Understanding Adoption – Defining Types of Adoption
Are you considering adoption, but don’t really know where to begin? The first thing to understand is the different kinds of adoption.
*This post contains affiliate links.
As mom of six children, four of whom are adopted, I answer questions about adoption every week. Many people understand what adoption is, but have little understanding of the types of adoption that are available, or the ways adoption can happen.
Out of our four adoptions, no two have been exactly the same. Two were private adoptions without an agency, and two were adoptions through the foster care system.
Types of Adoption
Adoptions can be broken down initially into two major categories; international and domestic. Within those two categories, there are several different avenues of adoption available to prospective adoptive parents.
International adoption is exactly what it sounds like. It is a parent or parents from one country adopting a child from another country. The length of the international adoption process and the costs involved depend upon the country in which the child is born.
Typically, the international adoption process is a more expensive option, but it is chosen by many parents because the adoption records are permanently sealed and the biological parents are in an entirely different country.
Pros and Cons of International Adoption
Biological Family in a Different Country
Country can close adoptions at anytime in the process
Domestic Adoption Options
A domestic adoption is one in which both the prospective adoptive parents and the child reside in the same country. Here in the US, there are several types of domestic adoption.
Private Adoption or Direct Adoption
A private adoption is one where the state, and sometimes agencies, are not involved. There is an agreement between both the adoptive and the biological parents about the adoption.
This can happen at any age of the child until the child is old enough to make his or her own choices about adoption. Private adoptions can occur without an adoption agency.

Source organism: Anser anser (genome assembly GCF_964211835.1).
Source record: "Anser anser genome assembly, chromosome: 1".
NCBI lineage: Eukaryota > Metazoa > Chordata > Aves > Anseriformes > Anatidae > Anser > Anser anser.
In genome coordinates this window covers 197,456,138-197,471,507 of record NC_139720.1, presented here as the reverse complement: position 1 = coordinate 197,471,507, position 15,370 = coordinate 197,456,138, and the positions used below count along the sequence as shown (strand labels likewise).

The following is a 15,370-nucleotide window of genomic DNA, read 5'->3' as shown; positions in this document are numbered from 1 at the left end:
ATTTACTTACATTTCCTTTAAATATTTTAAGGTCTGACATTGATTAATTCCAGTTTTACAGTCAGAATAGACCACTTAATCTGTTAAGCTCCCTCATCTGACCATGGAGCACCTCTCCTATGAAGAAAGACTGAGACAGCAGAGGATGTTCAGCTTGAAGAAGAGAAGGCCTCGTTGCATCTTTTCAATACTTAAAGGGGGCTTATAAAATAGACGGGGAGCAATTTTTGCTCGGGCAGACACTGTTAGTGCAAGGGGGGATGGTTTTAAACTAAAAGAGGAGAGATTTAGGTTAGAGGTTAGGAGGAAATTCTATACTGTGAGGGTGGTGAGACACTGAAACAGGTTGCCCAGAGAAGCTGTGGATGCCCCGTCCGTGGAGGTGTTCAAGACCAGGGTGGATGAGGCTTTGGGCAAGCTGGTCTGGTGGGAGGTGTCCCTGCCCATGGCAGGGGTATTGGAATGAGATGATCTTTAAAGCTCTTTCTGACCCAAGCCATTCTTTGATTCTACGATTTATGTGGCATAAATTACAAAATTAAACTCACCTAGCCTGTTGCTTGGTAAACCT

Though not as much as international adoptions, there are considerable costs associated with private adoptions.
A kinship adoption occurs when a child is adopted by a relative. This occurs most often in the US when a child is removed from the biological parents by Child Protective Services and is then placed with a relative to prevent the child from being placed in a foster home.
Typically, when a child is removed from the care of his biological parents, family members are considered first for placement over prospective foster families.
Adoption from the Foster Care System
If you are considering fostering to adopt, read here about the eight things you should consider before you begin the home study process. This post includes a free Pre Home Study Worksheet.
Adoption from the foster care system occurs when a child is removed from his home by the state department of children’s services, no kinship placement can be identified and immediate reunification with biological parents cannot be achieved.
If possible, it is the goal of child welfare to reunify children in foster care with their biological parents. However, in the completed statistics from 2015 showed that only half of the over 400,000 children in the foster care system even had a goal of reunification. This means that half of those children in the system would become adoptable by the foster parents they are placed with.
There are no costs for the adoptive family associated with adoptions that are facilitated from the foster care system. This makes the foster to adopt option the most economical for prospective adoptive parents.
You can read more about our adoption stories here. These are the adoption stories of some of our friends around the country:
A Joyful Adoption Day Story from Renee at Great Peace Academy
One from Kristen at We Are That Family
Additional Information About Adoption
Information about adoption and foster care can be found in the following books and websites:
Adoption: Choosing It, Living It, Loving It by Ray Guarendi
Adoption Beyond Borders by Rebecca J.Compton
Free Printable Home Study Check List
Every adoption requires a home study. Get a head start on the home study process by downloading my free home study checklist via the form below and join our Foster Care and Adoption Questions and Answers Facebook group here.